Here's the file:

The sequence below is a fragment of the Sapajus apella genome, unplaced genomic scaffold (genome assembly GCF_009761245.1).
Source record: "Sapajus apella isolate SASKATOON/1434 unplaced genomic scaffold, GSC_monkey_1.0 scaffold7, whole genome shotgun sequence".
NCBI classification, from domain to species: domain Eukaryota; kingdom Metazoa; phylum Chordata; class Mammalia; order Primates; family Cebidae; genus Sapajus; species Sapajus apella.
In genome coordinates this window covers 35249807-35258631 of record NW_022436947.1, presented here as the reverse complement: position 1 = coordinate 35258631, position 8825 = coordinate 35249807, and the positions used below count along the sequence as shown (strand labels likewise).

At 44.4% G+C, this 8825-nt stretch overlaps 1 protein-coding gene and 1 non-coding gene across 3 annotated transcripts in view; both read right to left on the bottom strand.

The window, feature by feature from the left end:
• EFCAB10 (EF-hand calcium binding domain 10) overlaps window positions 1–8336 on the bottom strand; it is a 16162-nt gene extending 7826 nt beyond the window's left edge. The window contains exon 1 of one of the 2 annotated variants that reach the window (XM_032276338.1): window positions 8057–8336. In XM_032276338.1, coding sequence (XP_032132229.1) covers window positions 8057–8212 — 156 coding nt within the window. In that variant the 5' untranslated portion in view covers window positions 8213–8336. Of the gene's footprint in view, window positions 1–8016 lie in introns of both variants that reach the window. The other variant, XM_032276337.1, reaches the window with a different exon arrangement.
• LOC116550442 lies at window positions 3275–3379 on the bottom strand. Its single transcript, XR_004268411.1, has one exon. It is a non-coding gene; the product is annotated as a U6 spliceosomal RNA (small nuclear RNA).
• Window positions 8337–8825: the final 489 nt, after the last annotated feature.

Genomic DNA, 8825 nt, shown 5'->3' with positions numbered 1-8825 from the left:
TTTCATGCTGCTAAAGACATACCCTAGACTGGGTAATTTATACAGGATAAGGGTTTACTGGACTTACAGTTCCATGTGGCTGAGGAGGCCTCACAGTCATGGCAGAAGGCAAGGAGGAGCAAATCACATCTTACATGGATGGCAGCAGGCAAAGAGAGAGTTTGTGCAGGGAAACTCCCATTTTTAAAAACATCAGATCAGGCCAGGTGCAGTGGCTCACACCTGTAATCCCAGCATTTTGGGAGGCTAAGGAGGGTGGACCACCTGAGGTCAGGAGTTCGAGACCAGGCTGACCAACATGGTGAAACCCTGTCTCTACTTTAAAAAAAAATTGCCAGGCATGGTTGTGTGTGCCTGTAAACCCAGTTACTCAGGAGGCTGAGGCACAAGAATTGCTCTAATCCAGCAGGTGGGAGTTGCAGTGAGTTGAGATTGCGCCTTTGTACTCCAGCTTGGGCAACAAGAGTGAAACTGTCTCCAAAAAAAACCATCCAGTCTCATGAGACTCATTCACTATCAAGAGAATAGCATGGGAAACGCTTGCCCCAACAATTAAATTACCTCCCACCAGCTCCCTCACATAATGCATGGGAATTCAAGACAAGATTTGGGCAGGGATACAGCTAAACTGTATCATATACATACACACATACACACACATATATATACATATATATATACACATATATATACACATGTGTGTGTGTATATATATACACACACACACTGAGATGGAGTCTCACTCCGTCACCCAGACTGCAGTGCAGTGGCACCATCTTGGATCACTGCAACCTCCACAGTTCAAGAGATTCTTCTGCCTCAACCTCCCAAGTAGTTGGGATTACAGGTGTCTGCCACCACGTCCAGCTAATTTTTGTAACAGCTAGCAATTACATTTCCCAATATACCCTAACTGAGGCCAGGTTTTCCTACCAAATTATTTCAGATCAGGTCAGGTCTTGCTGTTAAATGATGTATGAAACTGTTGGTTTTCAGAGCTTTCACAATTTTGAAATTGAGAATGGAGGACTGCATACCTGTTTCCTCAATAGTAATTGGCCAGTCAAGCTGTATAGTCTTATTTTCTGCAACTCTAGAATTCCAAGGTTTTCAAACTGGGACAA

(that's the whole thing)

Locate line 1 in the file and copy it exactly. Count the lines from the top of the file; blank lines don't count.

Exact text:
The sequence below is a fragment of the Sapajus apella genome, unplaced genomic scaffold (genome assembly GCF_009761245.1).